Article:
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FLAGSTAFF, Ariz. -- When the Navajo and Hopi tribes agreed to end a decades-long land dispute in Arizona's Black Mesa region, they also said they wouldn't interfere with each other's religious practices.

Under the 2006 agreement, Navajos could access sacred springs and gather medicinal plants from the Hopi reservation. In turn, Hopis could do the same, and gather eaglets from the cliffs and mesas of the Navajo Nation to offer as a sacrifice without fear of violating tribal laws.

But the Hopi Tribe contends the Navajo Nation has breached that agreement by citing a Hopi religious practitioner in May for trespassing on part of the Navajo reservation that belongs to an individual tribal member rather than the Navajo Nation, known as allotted land. A lawyer for the Hopi Tribe, Tim Macdonald, argued in a federal lawsuit filed this week that the Navajo Nation clearly relinquished the right to enforce certain laws in the agreement to protect religious rights.

Macdonald is asking a judge familiar with the feuding tribal neighbors to declare designated areas of the Navajo reservation open to Hopi religious practitioners, or order a joint commission set up to hear disputes arising from the agreement to make a decision. The commission has said it does not have jurisdiction over the allotment holders.

"The Navajo Nation has announced that it will continue preventing members of the Hopi Tribe from engaging in religious activities permitted under the compact if those religious activities involve coming onto allotments," Macdonald wrote.

The case draws attention to large parcels of land that the federal government gave to individual tribal members before the 1930s in an effort to assimilate them as farmers. The federal government holds title to most land within American Indian reservations on behalf of the tribes, but it also is the trustee for individual tribal members who have scattered allotments within reservations. Ownership on the allotments has become highly fractionalized as they were handed down by families through generations.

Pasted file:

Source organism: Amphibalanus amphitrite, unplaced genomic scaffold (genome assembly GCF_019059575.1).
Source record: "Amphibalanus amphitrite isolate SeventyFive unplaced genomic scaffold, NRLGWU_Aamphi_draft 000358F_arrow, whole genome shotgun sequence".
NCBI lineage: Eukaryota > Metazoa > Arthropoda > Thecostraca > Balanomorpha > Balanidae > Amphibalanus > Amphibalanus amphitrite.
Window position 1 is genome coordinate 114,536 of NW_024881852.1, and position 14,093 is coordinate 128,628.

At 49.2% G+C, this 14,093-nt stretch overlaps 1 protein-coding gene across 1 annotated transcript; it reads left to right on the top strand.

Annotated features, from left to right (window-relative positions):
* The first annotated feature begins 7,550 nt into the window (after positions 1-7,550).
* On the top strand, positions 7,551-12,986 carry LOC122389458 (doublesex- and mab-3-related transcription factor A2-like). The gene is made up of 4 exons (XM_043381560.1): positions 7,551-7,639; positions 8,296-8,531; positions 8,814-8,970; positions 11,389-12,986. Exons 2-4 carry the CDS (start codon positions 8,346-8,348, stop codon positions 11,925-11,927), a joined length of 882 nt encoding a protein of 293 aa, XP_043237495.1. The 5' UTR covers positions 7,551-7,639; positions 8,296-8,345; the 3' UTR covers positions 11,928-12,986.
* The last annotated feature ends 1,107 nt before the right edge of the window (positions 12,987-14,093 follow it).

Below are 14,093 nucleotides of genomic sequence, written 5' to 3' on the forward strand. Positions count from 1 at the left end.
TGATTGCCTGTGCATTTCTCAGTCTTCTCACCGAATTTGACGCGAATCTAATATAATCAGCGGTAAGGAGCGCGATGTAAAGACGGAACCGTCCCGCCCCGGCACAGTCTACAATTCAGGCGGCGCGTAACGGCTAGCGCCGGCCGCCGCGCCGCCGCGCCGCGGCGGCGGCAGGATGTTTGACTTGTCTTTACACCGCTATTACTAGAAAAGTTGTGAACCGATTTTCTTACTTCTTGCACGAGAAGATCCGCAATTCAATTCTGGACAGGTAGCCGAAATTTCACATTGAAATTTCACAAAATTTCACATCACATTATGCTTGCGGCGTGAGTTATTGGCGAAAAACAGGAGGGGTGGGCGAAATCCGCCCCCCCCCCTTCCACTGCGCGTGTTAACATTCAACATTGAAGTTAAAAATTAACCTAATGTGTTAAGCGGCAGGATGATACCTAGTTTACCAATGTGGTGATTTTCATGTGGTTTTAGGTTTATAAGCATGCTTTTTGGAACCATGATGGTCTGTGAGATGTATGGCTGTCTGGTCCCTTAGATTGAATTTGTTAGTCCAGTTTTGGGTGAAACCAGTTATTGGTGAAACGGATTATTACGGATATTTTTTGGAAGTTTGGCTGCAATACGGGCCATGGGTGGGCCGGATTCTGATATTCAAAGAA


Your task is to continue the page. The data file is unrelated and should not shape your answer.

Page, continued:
Navajo Nation Attorney General Harrison Tsosie said Wednesday that although the tribe has the authority to police allotted lands, it cannot consent to having Hopi religious practitioners or anyone for that matter cross the land on behalf of the owners because they have rights similar to private property owners off the reservation.

"Our position is: If you're going to cross the allotments, you need to make a request to the allottees and have them give you some kind of written consent to do so," he said. "And the federal government needs to be aware that you're going to cross."

In the lawsuit, Macdonald writes that the Navajo Nation has legislative, executive and judicial jurisdiction and sovereignty over the allotments, suggesting the tribe's position that it cannot consent to Hopis crossing the land is one of anti-sovereignty.

Of particular interest to Hopis is access to sites to gather nesting eagles, a centuries-old tradition that occurs each spring. The Hopis raise the eaglets in villages that rise above the surrounding desert and sacrifice them once they've matured, giving the birds' feathers to certain tribal members to be used in other ceremonies and rituals.

The golden eagle also plays a role in the religion of the Navajo, who use the birds' feathers to protect themselves from harm and as sacred adornments. But the Navajo don't agree with the Hopi practice of killing eagles.

A confidential map included in the 2006 agreement shows the gathering sites. Tsosie said it doesn't particularly address allotments but that discussions prior to its signing made clear they were off-limits unless the allotment holders agreed to access. According to the lawsuit, the Navajo Nation regularly issues permits to the Hopi to collect eagles from allotments and has provided police escorts to shrines on allotments.

Cris Stainbrook, president of the Minnesota-based Indian Land Tenure Foundation, said tribes often grapple with access to cultural and sacred sites on and off reservations. Unless those rights are clearly defined in writing, he said "they basically are only allowed access to those sites at the good graces of the federal government or their neighbors."

Associated Press,

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